Call for Participation
Future Interactions: Using Critical Design Approaches to Explore Urban Data Transactions
This interaction design workshop, at NordiCHI 2012 in Copenhagen, will address the question of how we, as individuals, might gain value from the exchange of data on a near-future urban setting. Together with a rapid ethnographic study of data exchange, the workshop will adopt a critical design approach as a means to reveal and examine potential issues around the design for this new landscape. Critical design  presents design as a catalyst or provocation for thought. It is a strategy for exploring the space that lies tantalizingly beyond the current and the now through the creation of “design fictions” . At the core of Critical Design is the attempt to challenge our assumptions and preconceptions about the role that products and services play in everyday life.
This is an active, interdisciplinary workshop encouraging dialogue between researchers, technologists and design practitioners who are interested in forming collaborative links. Through the generation of design scenarios, participants will focus on the possible human-level interactions that will occur during these activities. These interactions will be explored through the creation of lo-fi prototypes. Participants will consider and discuss the merits and potential uses of this kind of approach. It is hoped that new partnerships will be formed with the aim of producing tangible “speculative” or “critical” design outputs as means of exploring future-orientated interaction design scenarios.
Context: The Data-Rich Urban Environment
If the promise of research in the fields of Ubiquitous and Pervasive Computing, and the Internet of Things, are realized, then we are rapidly heading towards a world populated by sentient, interconnected objects. The workshop will address how this new landscape will affect our human interactions with these near-future products and services? Furthermore, what will happen to the data we knowingly, or unknowingly, share in the course of our everyday living?
The beginnings of this near-future vision are happening now, characterised by now familiar scenarios such as the ability to track objects from manufacture to consumption, through to final re-cycling. New interactions are already emerging; from the humble store card that catalogues our buying patterns in the hope of selling us more of what it hopes we want, to the integrated travel card that offers us convenience and speed as we navigate urban transportation networks. On a similar trajectory is the growth of the sensor-rich environment, in this case pervasive computing is becoming more commonplace in urban environments. From the ubiquitous CCTV cameras to air pollution sensors, more and more data is being gathered about our behaviour patterns, rituals and preferences.
Theme: Creation and Consumption
As a result of these technological developments, data overload will become an increasingly important challenge for interaction designers. Data can tell us everything about what we did today, but it is design that can show how we might behave in the future.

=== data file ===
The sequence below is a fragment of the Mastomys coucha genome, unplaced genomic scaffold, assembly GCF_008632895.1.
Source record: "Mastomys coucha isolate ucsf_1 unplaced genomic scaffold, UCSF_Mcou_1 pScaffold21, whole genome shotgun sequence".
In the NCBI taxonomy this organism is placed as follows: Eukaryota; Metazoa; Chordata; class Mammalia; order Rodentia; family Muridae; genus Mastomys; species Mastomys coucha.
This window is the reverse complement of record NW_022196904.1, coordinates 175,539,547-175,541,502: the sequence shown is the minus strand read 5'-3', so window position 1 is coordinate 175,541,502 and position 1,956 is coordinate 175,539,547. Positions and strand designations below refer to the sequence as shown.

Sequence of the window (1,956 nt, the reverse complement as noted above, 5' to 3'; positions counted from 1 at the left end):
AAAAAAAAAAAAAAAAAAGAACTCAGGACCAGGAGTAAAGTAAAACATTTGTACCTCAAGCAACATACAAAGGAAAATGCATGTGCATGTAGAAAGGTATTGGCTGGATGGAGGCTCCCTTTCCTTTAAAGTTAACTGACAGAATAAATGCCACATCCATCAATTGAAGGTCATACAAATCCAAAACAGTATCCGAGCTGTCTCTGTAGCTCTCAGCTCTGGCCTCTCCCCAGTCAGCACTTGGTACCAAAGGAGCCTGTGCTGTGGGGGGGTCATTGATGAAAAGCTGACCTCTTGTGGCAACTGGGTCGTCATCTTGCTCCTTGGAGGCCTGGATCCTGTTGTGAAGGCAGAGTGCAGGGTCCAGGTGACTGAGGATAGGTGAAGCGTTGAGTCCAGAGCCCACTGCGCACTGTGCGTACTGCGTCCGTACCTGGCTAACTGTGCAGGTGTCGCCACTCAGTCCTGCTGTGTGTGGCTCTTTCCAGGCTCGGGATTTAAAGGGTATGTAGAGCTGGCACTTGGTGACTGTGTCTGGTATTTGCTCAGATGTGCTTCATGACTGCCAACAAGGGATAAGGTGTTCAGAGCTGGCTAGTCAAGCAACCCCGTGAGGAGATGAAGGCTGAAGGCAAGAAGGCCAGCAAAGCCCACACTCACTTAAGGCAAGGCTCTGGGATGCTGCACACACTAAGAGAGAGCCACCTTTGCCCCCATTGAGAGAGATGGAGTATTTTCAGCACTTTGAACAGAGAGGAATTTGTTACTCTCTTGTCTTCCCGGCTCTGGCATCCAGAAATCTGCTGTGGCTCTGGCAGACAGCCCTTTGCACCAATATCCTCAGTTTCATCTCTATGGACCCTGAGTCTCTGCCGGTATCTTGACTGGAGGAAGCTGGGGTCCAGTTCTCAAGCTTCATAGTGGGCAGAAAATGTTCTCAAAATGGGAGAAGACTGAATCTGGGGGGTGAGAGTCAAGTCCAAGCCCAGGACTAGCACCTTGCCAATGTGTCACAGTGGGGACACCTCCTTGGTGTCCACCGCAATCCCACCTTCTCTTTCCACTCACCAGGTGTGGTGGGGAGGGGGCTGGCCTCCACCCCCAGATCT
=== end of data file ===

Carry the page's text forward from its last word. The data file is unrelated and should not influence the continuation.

The workshop will use the broad theme of gaining value from data exchange in a near-future urban setting as a design case study. To conclude, participants will debate the merits and potential uses of this kind of approach, and will consider future collaborations.
Design Methods: Rapid Ethnography and Critical Design
The workshop will employ (very) rapid ethnography as a means of gathering rich visual data from the surrounding urban space. This will involve the participants using camera phones to record examples of how data is currently exchanged, and in particular the “close” interactions associated with these transactions. The subsequent digital scrapbook will become a stimulus for participants’ discussion in the second phase of the workshop. In this next stage a “critical” or “speculative” design approach will be adopted.
Outcomes: concepts and collaborations
The short-term outcomes of the workshop will be the early concepts developed as part of the day’s activities. These will provide a tangible focus for new collaborations and partnerships. In the longer term, it is intended that this workshop will contribute to knowledge in the area of speculative and critical approaches to interaction design and human computer interaction (HCI), perhaps in the form of published outputs. It is also hoped that this workshop plays a part in community building within this area of interest.
(August 17th, 2012 – Submission deadline of workshop papers)
Note: there may still be places available – please email email@example.com for more information.
October 14th, 2012 – Workshop at NordiCHI 2012
For submission details see the Participation page: https://futureurbaninteractions.wordpress.com/submissions/
 Dunne, A. (1999) Hertzian Tales – Electronic Products, Aesthetic Experience and Critical Design, RCA/CRD Research Publications, Royal College of Art, London
 Bleecker, J. and Nova, N. (2009) A synchronicity: Design Fictions for Asynchronous Urban Computing, The Architectural League of New York http://www.situatedtechnologies.net